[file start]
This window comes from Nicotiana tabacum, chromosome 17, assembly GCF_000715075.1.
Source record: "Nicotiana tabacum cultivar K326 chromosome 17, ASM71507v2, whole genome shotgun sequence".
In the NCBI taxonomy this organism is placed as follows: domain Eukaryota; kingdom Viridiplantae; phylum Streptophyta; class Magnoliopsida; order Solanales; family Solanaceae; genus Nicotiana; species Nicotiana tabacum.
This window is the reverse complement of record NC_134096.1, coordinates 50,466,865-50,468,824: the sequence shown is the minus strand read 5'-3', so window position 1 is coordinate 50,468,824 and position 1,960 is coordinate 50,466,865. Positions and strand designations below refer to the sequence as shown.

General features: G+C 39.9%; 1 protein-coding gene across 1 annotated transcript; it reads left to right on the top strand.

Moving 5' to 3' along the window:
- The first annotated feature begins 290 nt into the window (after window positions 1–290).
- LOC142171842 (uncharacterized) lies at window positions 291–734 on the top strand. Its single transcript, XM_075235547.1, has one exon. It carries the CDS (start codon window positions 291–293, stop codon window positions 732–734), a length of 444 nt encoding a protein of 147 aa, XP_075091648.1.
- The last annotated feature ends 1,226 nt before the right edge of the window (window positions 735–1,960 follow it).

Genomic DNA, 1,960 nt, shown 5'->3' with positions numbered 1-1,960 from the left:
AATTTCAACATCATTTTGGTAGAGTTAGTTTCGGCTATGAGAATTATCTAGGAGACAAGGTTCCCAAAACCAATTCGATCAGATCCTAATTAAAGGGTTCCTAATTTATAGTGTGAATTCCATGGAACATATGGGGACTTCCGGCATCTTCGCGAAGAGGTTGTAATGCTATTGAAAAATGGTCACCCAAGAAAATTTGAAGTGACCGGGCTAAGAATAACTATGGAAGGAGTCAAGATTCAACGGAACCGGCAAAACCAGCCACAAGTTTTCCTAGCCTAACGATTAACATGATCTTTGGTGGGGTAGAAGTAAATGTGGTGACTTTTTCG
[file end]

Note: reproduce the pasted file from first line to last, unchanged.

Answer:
This window comes from Nicotiana tabacum, chromosome 17, assembly GCF_000715075.1.
Source record: "Nicotiana tabacum cultivar K326 chromosome 17, ASM71507v2, whole genome shotgun sequence".
In the NCBI taxonomy this organism is placed as follows: domain Eukaryota; kingdom Viridiplantae; phylum Streptophyta; class Magnoliopsida; order Solanales; family Solanaceae; genus Nicotiana; species Nicotiana tabacum.
This window is the reverse complement of record NC_134096.1, coordinates 50,466,865-50,468,824: the sequence shown is the minus strand read 5'-3', so window position 1 is coordinate 50,468,824 and position 1,960 is coordinate 50,466,865. Positions and strand designations below refer to the sequence as shown.

General features: G+C 39.9%; 1 protein-coding gene across 1 annotated transcript; it reads left to right on the top strand.

Moving 5' to 3' along the window:
- The first annotated feature begins 290 nt into the window (after window positions 1–290).
- LOC142171842 (uncharacterized) lies at window positions 291–734 on the top strand. Its single transcript, XM_075235547.1, has one exon. It carries the CDS (start codon window positions 291–293, stop codon window positions 732–734), a length of 444 nt encoding a protein of 147 aa, XP_075091648.1.
- The last annotated feature ends 1,226 nt before the right edge of the window (window positions 735–1,960 follow it).

Genomic DNA, 1,960 nt, shown 5'->3' with positions numbered 1-1,960 from the left:
AATTTCAACATCATTTTGGTAGAGTTAGTTTCGGCTATGAGAATTATCTAGGAGACAAGGTTCCCAAAACCAATTCGATCAGATCCTAATTAAAGGGTTCCTAATTTATAGTGTGAATTCCATGGAACATATGGGGACTTCCGGCATCTTCGCGAAGAGGTTGTAATGCTATTGAAAAATGGTCACCCAAGAAAATTTGAAGTGACCGGGCTAAGAATAACTATGGAAGGAGTCAAGATTCAACGGAACCGGCAAAACCAGCCACAAGTTTTCCTAGCCTAACGATTAACATGATCTTTGGTGGGGTAGAAGTAAATGTGGTGACTTTTTCG